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In the struct dirent can the member d_name have characters that are unicode but not ascii? I tested and it works with 'é' but I'm not sure if that's because 'é' is in ascii. What type is d_name, if it's char then I'm hooped but if it's wchar_t I'm saved.

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  • I don't know about yours, but my dirent structure has char d_name[FILENAME_MAX];. To find yours specifically, just open up your dirent.h and look. – chris Aug 17 '12 at 18:51
  • 'é' is not in ASCII. d_name probably contains the name encoded per the current locale. – eq- Aug 17 '12 at 18:55
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The Open Group Base Specifications state that struct dirent shall have the following member of unspecified size:

char d_name[];

In conforming implementations it is of type char[] but that doesn't necessarily mean that it can't store Unicode characters; the specification does not require the support of multiple character sets (or characters beyond the portable character set) but it doesn't forbid it either ('é' by the way, is not in ASCII).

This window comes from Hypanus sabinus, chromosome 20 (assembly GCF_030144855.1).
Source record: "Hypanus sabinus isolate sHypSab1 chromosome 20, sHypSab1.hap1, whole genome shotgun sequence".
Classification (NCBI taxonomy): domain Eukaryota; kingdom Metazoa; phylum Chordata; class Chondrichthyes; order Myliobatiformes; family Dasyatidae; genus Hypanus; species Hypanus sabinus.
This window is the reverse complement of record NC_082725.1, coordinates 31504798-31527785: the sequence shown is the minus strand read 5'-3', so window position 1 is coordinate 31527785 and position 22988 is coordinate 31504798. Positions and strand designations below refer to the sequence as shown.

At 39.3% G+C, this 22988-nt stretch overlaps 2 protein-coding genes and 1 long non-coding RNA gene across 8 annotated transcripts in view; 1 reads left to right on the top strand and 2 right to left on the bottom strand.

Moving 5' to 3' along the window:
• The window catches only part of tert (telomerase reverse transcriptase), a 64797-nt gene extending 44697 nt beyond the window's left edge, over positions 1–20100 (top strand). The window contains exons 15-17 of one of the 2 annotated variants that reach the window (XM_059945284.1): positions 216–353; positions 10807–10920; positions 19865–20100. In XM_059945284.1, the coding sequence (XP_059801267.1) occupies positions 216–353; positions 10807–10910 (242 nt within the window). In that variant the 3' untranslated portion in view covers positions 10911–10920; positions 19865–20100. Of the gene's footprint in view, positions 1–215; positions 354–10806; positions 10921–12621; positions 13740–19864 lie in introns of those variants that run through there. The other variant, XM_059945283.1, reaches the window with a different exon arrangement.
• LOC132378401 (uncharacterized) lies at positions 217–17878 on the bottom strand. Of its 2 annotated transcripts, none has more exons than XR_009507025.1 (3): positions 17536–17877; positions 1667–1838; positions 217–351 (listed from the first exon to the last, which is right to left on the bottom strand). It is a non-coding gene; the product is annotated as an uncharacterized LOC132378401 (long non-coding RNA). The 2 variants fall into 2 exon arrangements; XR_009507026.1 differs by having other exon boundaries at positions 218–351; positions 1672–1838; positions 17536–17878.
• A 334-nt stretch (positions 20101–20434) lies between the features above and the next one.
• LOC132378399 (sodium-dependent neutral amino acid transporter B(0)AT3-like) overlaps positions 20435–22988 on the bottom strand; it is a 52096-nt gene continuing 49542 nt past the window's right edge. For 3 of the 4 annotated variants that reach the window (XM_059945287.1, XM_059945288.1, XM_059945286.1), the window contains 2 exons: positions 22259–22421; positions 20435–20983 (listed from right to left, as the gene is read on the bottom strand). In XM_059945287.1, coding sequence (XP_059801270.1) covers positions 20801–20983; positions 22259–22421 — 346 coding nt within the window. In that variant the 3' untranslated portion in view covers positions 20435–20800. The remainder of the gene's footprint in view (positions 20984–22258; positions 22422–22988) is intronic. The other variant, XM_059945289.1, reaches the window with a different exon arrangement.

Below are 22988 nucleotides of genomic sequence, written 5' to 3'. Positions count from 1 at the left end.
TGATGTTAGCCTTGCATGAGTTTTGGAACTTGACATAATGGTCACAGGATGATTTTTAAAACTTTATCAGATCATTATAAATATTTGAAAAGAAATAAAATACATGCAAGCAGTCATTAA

In practice, the supported character set depends on your locale. In C terms, the string in d_name is stored as "multi byte" characters.

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This depends on your platform and file system. For example the HFS+ file system stores filenames internally using UTF-16 and exposes them as UTF-8 so I think the char array in dirent should contain UTF-8 strings (regardless of your locale).

NTFS stores filenames in UTF-16 as well but what they are exposed as depends on the platform. Windows converts between the system locale and UTF-16. Another platform may convert between UTF-16 and UTF-8. Another platform may convert between UTF-16 and the immediate environment's locale.

Other file systems simply store and expose filenames as byte array and so dirent will contain whatever data was originally stored. This will usually be a string in the locale encoding, but there's no guarantee.

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